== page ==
Informed Consent in clinical trials

Find out more about the processes involved in giving Informed Consent when you are considering taking part in a clinical trial.

Informed Consent

Informed Consent is a process to make sure that potential participants in clinical trials:

  • can ask questions and get answers before, during and after the trial;
  • fully understand the nature and purpose of the trial;
  • fully understand what the trial will involve;
  • are informed about potential benefits to health, risks and inconveniences;
  • only agree to take part willingly; and
  • remain informed throughout their period of participation.

This process starts when your CF doctor or researcher introduces details of the clinical trial to you. Following initial discussions, you will be given information to take home to read and consider further with family or friends, who may also attend meetings with you. You should feel confident that you have enough information to help you decide whether you want to take part in the trial, and that you have been given enough time to consider all the information and what the trial will mean to you in practical terms, such as extra appointments and tests.

You can’t be entered into a trial without giving your written consent. Where clinical trials involve children the consent process is also different and will be fully explained by the CF doctor or researcher you talk to about the trial, however you can also find out more in the section below, ‘Informed Consent in trials involving babies and children’.

If you decide to take part, you will be given a consent form to sign to say that you understand the information and give your consent willingly – you should retain a copy of this form for your own records.

Informed Consent is an ongoing process throughout your period of participation in a trial. Researchers should continue to provide information, answer your questions and advise if any new relevant information comes to light during the trial. You can reconsider your participation at any point, or even withdraw without the need to give a reason. Your decision must be respected and will not affect your ongoing CF treatment plan.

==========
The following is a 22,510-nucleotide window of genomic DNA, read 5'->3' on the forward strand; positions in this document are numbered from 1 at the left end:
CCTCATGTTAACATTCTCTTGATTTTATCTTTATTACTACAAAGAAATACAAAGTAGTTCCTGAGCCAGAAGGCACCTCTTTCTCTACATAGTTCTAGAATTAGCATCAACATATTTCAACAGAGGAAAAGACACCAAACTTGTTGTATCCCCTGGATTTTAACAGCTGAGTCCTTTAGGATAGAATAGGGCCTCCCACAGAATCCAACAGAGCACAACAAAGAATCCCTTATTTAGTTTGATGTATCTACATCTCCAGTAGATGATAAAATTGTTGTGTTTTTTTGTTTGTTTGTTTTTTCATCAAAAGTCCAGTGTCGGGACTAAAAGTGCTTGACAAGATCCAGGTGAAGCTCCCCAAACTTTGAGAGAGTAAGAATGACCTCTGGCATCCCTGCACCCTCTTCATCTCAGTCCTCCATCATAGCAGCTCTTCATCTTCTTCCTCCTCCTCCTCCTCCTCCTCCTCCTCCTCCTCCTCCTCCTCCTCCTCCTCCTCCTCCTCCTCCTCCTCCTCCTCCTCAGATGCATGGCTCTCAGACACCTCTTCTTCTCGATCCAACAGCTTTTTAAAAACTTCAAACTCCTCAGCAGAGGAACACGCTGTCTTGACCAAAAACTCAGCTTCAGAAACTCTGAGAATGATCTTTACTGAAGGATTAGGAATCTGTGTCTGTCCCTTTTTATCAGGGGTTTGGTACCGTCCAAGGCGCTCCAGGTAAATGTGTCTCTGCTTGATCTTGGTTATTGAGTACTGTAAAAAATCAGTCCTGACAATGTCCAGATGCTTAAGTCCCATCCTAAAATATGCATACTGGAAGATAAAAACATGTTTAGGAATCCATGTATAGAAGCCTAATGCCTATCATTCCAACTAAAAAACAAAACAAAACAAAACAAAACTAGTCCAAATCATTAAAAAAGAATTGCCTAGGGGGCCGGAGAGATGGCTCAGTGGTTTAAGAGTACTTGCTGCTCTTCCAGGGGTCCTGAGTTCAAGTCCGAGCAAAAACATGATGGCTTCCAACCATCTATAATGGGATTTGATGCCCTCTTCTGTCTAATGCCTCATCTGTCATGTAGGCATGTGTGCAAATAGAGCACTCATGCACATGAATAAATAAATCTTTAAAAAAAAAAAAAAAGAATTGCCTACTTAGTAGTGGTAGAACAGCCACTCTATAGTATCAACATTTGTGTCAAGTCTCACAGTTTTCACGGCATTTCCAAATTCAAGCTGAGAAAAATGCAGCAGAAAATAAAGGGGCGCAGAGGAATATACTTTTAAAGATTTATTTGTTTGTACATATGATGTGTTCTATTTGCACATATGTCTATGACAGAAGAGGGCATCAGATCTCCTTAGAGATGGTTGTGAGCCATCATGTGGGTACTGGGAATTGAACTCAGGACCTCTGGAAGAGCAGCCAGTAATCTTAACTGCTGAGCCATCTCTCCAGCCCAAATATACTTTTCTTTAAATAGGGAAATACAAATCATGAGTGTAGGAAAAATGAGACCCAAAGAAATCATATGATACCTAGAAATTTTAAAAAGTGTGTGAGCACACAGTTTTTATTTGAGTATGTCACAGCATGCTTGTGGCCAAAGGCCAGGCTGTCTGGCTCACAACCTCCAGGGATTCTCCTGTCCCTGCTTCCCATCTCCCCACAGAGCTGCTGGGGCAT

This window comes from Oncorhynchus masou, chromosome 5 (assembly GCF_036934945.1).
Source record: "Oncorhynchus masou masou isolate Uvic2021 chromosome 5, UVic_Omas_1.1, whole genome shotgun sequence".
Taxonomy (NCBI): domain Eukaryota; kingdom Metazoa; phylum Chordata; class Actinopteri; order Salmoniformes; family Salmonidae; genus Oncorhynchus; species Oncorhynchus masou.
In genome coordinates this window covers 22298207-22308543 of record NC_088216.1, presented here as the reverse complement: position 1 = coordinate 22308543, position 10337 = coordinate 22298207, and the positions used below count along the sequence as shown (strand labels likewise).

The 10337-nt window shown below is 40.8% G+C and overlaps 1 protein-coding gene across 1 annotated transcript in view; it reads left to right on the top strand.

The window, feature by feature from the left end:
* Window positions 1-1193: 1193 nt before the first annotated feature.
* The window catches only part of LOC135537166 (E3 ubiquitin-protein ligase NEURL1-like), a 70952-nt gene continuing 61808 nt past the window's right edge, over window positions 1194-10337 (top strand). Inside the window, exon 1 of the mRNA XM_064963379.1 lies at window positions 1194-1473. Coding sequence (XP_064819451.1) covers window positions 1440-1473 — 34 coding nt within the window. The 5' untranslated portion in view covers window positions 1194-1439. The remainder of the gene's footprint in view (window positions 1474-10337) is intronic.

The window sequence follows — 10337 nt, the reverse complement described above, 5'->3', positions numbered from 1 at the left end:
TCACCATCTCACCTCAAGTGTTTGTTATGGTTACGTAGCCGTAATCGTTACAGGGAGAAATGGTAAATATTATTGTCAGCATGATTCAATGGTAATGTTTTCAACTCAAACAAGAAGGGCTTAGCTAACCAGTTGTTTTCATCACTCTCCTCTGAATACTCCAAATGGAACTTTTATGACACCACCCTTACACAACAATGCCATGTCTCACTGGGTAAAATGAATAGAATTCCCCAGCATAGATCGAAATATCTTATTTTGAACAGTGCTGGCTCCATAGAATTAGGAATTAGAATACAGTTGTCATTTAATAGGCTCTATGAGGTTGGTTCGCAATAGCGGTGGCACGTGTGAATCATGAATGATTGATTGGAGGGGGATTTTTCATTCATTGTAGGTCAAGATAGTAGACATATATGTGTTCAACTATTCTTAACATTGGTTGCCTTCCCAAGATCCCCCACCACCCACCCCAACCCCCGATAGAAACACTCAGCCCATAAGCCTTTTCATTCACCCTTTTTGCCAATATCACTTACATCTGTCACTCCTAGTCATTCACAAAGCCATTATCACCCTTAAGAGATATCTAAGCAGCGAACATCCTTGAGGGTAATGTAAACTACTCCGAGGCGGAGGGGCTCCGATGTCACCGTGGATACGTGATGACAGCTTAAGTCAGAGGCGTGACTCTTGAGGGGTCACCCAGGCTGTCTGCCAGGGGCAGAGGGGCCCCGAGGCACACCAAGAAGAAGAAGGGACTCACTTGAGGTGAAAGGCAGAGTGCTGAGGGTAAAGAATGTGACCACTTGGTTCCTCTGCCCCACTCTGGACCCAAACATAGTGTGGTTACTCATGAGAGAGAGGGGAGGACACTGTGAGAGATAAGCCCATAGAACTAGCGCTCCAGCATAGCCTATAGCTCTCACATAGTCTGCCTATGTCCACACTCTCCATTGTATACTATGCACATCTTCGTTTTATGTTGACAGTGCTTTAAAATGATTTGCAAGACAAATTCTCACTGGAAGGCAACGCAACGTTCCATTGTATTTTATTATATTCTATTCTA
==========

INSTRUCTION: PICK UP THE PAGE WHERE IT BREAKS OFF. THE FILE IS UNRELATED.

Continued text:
Trials involving babies and children

Clinical trials are not just for adults. Cystic fibrosis, as you know, affects children from birth and treatment is vital to maintain good health and slow the deterioration. Clinical trials therefore often need to include children or even babies. Children are not just small adults and may react differently to the same medication; it’s not sufficient or effective to simply adapt the dose. As with clinical trials involving adults, trials involving children are very carefully regulated, and approval to include children will only be given if the potential benefits can be shown to outweigh any possible risks.

Some parents can struggle with the decision of whether to enroll their child in a clinical trial, and it is understandable to have concerns. Talking to your child/children openly about research and trials from an early age can make it easier to reach decisions about taking part in research when opportunities arise.

Informed Consent in trials involving babies and children

Obviously, babies and younger children are not able to give Informed Consent, and special consideration is given to the fact that children are less likely than adults (or completely unable) to be able to communicate their experiences of participating in a trial. Talk to your healthcare professional or CF research team about the consent process for including children and babies in research, or look at the detailed information on consent in children from the NHS Health Research Authority.

Older children and teenagers can be asked to provide their agreement to participate. This is called “assent”.

Clinical Trials Digital Hub

We've got everything you might want to know about clinical trials on our Clinical Trials Digital Hub, including resources, information about taking part and more!

Meet the team

There are a number of different professionals involved in making sure clinical trials are as successful as possible.

Trials for young people

Take a look at the resources available for young people involved in clinical trials.

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